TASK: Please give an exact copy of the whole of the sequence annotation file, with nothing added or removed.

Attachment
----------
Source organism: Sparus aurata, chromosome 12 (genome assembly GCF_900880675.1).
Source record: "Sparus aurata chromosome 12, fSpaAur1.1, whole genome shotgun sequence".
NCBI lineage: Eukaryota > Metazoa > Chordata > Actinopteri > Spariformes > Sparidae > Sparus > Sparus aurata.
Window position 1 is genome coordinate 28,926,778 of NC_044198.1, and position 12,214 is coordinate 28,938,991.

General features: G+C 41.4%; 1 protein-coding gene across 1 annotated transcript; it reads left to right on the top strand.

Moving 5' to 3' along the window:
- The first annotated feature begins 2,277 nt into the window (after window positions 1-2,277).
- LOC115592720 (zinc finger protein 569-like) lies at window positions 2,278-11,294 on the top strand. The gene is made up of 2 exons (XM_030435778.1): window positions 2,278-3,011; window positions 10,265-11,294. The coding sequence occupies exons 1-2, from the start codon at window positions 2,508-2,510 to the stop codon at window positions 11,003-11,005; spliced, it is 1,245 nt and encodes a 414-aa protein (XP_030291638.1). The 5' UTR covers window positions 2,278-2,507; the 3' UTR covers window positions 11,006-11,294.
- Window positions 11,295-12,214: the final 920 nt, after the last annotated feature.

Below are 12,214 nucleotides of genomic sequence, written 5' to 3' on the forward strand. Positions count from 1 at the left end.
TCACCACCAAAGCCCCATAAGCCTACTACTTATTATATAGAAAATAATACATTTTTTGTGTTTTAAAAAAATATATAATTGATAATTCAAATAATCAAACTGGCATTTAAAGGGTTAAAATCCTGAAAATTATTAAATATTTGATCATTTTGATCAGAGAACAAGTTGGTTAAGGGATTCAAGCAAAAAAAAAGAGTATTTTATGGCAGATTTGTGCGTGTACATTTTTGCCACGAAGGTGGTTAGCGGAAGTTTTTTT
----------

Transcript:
Source organism: Sparus aurata, chromosome 12 (genome assembly GCF_900880675.1).
Source record: "Sparus aurata chromosome 12, fSpaAur1.1, whole genome shotgun sequence".
NCBI lineage: Eukaryota > Metazoa > Chordata > Actinopteri > Spariformes > Sparidae > Sparus > Sparus aurata.
Window position 1 is genome coordinate 28,926,778 of NC_044198.1, and position 12,214 is coordinate 28,938,991.

General features: G+C 41.4%; 1 protein-coding gene across 1 annotated transcript; it reads left to right on the top strand.

Moving 5' to 3' along the window:
- The first annotated feature begins 2,277 nt into the window (after window positions 1-2,277).
- LOC115592720 (zinc finger protein 569-like) lies at window positions 2,278-11,294 on the top strand. The gene is made up of 2 exons (XM_030435778.1): window positions 2,278-3,011; window positions 10,265-11,294. The coding sequence occupies exons 1-2, from the start codon at window positions 2,508-2,510 to the stop codon at window positions 11,003-11,005; spliced, it is 1,245 nt and encodes a 414-aa protein (XP_030291638.1). The 5' UTR covers window positions 2,278-2,507; the 3' UTR covers window positions 11,006-11,294.
- Window positions 11,295-12,214: the final 920 nt, after the last annotated feature.

Below are 12,214 nucleotides of genomic sequence, written 5' to 3' on the forward strand. Positions count from 1 at the left end.
TCACCACCAAAGCCCCATAAGCCTACTACTTATTATATAGAAAATAATACATTTTTTGTGTTTTAAAAAAATATATAATTGATAATTCAAATAATCAAACTGGCATTTAAAGGGTTAAAATCCTGAAAATTATTAAATATTTGATCATTTTGATCAGAGAACAAGTTGGTTAAGGGATTCAAGCAAAAAAAAAGAGTATTTTATGGCAGATTTGTGCGTGTACATTTTTGCCACGAAGGTGGTTAGCGGAAGTTTTTTT